A particular surprise as even though the ground is pretty liberally covered with this sort of accidental detective (in this case though she's an investigative journalist), wrong place / right time, kooky sorts of female based characters, a good one is a rare jewel indeed. Humour being, as we all know, a very subjective and personal thing. For my taste, Scout Davis turned out to be a very enjoyable version thereof.
For a start there's nothing intentionally, or irritatingly daft about Scout. (Yes her mother had a thing about that book - sister's name is Harper...). There's no fem-jep, no lack of self-awareness, and a hefty dose of imperfect sexual exploits. She's a tad older than your average entrant, a little more realistic about life, did I mention not daft, and she's no idiot either.
It is, however, set in Byron Bay so of course it's about secretive American cults with bizarre practices and an online business selling daft irrelevancies to people who are easily parted from their hard-earned. This scenario provides Davis with the opportunity to team up with the mother of a woman who has disappeared into the cult who is, in her own right, a strong and really good character. In fact the book is filled with good, realistic, women. And a few good blokes as well. It's also got a good multi-threaded plot, as simultaneously, Davis has a little time up her sleeve to leap into the exclusive school that her sister teaches at to solve a bullying and property destruction puzzle, whilst also knitting up a Guerrilla Knitting / yarn bombing storm, and do something about her increasing sexual attraction to a local cop and friend of her frequently absent boyfriend.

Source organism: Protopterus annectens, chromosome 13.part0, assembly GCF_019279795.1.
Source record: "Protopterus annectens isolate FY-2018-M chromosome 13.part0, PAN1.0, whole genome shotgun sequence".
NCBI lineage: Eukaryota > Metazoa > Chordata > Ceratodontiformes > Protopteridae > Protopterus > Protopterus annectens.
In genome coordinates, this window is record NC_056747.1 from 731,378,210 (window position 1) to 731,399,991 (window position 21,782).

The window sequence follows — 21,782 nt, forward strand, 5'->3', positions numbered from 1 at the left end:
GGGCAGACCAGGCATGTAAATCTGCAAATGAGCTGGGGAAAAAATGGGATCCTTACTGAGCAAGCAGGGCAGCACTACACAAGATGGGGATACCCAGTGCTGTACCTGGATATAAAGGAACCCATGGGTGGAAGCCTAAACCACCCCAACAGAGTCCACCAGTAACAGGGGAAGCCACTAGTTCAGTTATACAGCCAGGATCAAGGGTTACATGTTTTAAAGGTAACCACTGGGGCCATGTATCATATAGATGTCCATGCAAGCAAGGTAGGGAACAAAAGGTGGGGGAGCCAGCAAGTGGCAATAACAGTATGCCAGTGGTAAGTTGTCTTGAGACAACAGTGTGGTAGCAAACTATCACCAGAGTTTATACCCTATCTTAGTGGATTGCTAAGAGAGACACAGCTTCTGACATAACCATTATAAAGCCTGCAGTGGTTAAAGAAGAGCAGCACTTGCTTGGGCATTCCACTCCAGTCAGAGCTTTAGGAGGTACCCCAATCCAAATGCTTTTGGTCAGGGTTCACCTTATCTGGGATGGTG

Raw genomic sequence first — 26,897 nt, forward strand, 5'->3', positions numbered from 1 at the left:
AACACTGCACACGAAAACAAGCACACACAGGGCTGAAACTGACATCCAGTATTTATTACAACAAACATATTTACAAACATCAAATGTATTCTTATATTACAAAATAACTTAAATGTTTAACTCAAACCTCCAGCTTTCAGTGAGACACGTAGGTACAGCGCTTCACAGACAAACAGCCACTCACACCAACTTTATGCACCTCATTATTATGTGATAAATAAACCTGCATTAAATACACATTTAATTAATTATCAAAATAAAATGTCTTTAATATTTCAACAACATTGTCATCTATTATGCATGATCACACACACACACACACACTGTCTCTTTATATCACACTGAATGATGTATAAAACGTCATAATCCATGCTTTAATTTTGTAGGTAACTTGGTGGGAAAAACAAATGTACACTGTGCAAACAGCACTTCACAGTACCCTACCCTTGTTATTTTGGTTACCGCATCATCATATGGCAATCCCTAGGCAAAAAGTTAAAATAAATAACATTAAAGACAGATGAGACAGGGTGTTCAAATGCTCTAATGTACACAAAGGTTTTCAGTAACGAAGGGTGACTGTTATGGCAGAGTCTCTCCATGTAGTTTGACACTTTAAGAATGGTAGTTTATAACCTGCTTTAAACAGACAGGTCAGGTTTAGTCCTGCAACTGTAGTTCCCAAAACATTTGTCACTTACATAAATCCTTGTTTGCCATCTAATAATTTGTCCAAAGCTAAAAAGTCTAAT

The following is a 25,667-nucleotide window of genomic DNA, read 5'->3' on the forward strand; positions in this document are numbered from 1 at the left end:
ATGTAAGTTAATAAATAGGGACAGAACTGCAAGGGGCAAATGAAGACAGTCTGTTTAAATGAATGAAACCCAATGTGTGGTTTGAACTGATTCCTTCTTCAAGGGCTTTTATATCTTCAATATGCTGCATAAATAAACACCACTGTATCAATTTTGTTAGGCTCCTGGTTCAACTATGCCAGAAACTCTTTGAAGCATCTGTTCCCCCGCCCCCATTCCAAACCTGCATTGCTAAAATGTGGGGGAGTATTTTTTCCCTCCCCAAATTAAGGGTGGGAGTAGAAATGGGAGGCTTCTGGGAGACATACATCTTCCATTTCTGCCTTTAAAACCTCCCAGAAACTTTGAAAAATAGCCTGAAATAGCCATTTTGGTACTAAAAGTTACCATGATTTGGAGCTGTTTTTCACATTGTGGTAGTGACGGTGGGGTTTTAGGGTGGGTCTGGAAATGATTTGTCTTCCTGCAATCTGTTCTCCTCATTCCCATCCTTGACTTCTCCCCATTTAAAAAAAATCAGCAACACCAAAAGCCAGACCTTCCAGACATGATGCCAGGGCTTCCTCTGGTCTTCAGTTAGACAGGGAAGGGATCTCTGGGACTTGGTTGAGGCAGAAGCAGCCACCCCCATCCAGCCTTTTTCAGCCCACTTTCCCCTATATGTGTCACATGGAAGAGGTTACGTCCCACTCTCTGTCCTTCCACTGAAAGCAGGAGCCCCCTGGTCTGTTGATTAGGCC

MAD MEN, BAD GIRLS worked for me for a number of reasons. There's a good plot that's believable and realistic. Scout is a perfectly normal sort of a woman with conflicts and imperfections, as well as a good side, a silly side, and a few odd aches and pains to go with a woman who is not superhuman or all young and perky. The romantic plot of misbehaving while boyfriend is overseas is a classic example of the sort of not quite right behaviour that real people indulge in sometimes when they have their heads in their rear ends, and their hormone's out of control. It might not be palatable for a lot of readers, but it's perfectly believable and refreshing human / flawed / something to be daft about that's not obviously life-threatening and, well, stupid. She's even living with childhood onset diabetes and all of the palaver that goes along with that - reminds you what an intrusion it can be on life.
Obviously this is on the cosy side of silly, but it never lurches into parody or saccharine sweetness. Even the yarn-bombing stuff is funny / risky and just a bit edgy. I notice that the second book in the series GOOD NEWS, BAD NEWS is out now as well and that's been added to the must read list. I honestly didn't think I'd enjoy this anywhere as much as I did. Goes to show, sometimes a daft title isn't a warning sign after all.